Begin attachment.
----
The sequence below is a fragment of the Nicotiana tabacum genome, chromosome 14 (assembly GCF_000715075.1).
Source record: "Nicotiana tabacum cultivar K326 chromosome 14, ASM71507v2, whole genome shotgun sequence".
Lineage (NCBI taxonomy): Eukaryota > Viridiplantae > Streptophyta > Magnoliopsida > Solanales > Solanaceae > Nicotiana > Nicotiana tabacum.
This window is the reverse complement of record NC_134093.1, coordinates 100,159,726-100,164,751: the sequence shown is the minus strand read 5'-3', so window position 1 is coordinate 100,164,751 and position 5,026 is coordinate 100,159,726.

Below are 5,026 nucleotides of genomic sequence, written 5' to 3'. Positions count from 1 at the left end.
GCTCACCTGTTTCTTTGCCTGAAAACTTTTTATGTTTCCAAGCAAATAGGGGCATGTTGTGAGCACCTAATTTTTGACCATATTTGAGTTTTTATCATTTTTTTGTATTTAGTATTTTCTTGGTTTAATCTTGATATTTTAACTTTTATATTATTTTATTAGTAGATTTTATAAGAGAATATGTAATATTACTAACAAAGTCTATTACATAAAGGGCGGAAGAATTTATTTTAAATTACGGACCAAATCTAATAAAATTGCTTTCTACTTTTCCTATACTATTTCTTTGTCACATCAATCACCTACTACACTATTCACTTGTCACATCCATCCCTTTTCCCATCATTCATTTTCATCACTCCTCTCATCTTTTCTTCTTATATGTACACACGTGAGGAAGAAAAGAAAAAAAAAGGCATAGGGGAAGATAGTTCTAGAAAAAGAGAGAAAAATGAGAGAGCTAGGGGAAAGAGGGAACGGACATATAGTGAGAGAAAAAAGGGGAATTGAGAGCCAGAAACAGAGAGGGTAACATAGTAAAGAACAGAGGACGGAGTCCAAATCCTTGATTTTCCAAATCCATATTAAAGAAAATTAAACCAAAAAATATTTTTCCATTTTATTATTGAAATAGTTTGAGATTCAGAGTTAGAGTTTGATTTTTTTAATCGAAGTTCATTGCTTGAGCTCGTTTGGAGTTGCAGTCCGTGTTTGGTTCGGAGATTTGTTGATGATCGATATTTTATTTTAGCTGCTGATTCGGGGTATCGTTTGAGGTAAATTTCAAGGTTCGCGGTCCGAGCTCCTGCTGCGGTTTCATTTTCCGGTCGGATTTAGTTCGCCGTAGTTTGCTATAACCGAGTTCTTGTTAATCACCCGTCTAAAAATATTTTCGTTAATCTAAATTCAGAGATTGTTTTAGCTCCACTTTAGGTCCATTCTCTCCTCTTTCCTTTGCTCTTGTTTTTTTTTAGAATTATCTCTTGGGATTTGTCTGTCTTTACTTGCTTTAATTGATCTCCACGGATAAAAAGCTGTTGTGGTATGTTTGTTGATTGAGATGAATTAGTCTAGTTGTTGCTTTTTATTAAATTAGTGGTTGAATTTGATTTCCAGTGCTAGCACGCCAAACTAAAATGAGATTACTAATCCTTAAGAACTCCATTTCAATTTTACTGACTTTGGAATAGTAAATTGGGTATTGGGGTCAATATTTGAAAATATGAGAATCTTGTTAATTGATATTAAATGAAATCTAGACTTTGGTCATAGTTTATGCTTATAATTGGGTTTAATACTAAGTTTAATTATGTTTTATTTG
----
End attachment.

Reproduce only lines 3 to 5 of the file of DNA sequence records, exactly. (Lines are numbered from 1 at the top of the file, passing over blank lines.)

Lineage (NCBI taxonomy): Eukaryota > Viridiplantae > Streptophyta > Magnoliopsida > Solanales > Solanaceae > Nicotiana > Nicotiana tabacum.
This window is the reverse complement of record NC_134093.1, coordinates 100,159,726-100,164,751: the sequence shown is the minus strand read 5'-3', so window position 1 is coordinate 100,164,751 and position 5,026 is coordinate 100,159,726.

Below are 5,026 nucleotides of genomic sequence, written 5' to 3'. Positions count from 1 at the left end.